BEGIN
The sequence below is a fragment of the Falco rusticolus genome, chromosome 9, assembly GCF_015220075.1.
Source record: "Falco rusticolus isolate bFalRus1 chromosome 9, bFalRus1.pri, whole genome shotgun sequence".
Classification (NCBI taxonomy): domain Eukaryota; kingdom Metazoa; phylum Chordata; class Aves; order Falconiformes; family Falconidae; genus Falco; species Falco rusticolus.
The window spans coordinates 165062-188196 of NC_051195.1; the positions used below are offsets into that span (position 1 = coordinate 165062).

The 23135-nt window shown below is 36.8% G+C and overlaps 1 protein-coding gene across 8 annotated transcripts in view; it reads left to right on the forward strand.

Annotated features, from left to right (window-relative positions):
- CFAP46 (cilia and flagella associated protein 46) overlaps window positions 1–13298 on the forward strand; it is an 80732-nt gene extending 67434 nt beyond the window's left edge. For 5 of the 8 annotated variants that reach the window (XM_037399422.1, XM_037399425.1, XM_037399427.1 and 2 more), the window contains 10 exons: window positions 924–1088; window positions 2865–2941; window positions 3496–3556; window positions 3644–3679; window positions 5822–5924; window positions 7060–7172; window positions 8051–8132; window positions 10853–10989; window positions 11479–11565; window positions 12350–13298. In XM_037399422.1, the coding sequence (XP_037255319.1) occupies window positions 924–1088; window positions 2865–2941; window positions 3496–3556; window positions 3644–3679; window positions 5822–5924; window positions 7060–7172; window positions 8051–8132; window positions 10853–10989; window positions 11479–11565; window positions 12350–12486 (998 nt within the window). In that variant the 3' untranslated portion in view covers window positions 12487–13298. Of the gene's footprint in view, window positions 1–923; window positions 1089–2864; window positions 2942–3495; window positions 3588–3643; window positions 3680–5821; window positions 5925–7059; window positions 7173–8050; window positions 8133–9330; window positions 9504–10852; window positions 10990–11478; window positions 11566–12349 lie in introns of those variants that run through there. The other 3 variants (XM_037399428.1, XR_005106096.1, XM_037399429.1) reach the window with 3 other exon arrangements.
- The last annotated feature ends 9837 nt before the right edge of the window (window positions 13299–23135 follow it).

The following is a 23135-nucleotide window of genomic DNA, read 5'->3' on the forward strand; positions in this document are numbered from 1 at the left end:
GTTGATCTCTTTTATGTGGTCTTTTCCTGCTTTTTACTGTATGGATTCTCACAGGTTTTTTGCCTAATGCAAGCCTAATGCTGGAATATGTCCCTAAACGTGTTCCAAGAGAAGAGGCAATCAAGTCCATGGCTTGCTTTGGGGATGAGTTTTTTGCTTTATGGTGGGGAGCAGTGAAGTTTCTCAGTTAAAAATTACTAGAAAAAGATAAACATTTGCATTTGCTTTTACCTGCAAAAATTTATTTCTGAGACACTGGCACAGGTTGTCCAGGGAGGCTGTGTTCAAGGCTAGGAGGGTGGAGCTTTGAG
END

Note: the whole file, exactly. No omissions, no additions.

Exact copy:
The sequence below is a fragment of the Falco rusticolus genome, chromosome 9, assembly GCF_015220075.1.
Source record: "Falco rusticolus isolate bFalRus1 chromosome 9, bFalRus1.pri, whole genome shotgun sequence".
Classification (NCBI taxonomy): domain Eukaryota; kingdom Metazoa; phylum Chordata; class Aves; order Falconiformes; family Falconidae; genus Falco; species Falco rusticolus.
The window spans coordinates 165062-188196 of NC_051195.1; the positions used below are offsets into that span (position 1 = coordinate 165062).

The 23135-nt window shown below is 36.8% G+C and overlaps 1 protein-coding gene across 8 annotated transcripts in view; it reads left to right on the forward strand.

Annotated features, from left to right (window-relative positions):
- CFAP46 (cilia and flagella associated protein 46) overlaps window positions 1–13298 on the forward strand; it is an 80732-nt gene extending 67434 nt beyond the window's left edge. For 5 of the 8 annotated variants that reach the window (XM_037399422.1, XM_037399425.1, XM_037399427.1 and 2 more), the window contains 10 exons: window positions 924–1088; window positions 2865–2941; window positions 3496–3556; window positions 3644–3679; window positions 5822–5924; window positions 7060–7172; window positions 8051–8132; window positions 10853–10989; window positions 11479–11565; window positions 12350–13298. In XM_037399422.1, the coding sequence (XP_037255319.1) occupies window positions 924–1088; window positions 2865–2941; window positions 3496–3556; window positions 3644–3679; window positions 5822–5924; window positions 7060–7172; window positions 8051–8132; window positions 10853–10989; window positions 11479–11565; window positions 12350–12486 (998 nt within the window). In that variant the 3' untranslated portion in view covers window positions 12487–13298. Of the gene's footprint in view, window positions 1–923; window positions 1089–2864; window positions 2942–3495; window positions 3588–3643; window positions 3680–5821; window positions 5925–7059; window positions 7173–8050; window positions 8133–9330; window positions 9504–10852; window positions 10990–11478; window positions 11566–12349 lie in introns of those variants that run through there. The other 3 variants (XM_037399428.1, XR_005106096.1, XM_037399429.1) reach the window with 3 other exon arrangements.
- The last annotated feature ends 9837 nt before the right edge of the window (window positions 13299–23135 follow it).

The following is a 23135-nucleotide window of genomic DNA, read 5'->3' on the forward strand; positions in this document are numbered from 1 at the left end:
GTTGATCTCTTTTATGTGGTCTTTTCCTGCTTTTTACTGTATGGATTCTCACAGGTTTTTTGCCTAATGCAAGCCTAATGCTGGAATATGTCCCTAAACGTGTTCCAAGAGAAGAGGCAATCAAGTCCATGGCTTGCTTTGGGGATGAGTTTTTTGCTTTATGGTGGGGAGCAGTGAAGTTTCTCAGTTAAAAATTACTAGAAAAAGATAAACATTTGCATTTGCTTTTACCTGCAAAAATTTATTTCTGAGACACTGGCACAGGTTGTCCAGGGAGGCTGTGTTCAAGGCTAGGAGGGTGGAGCTTTGAG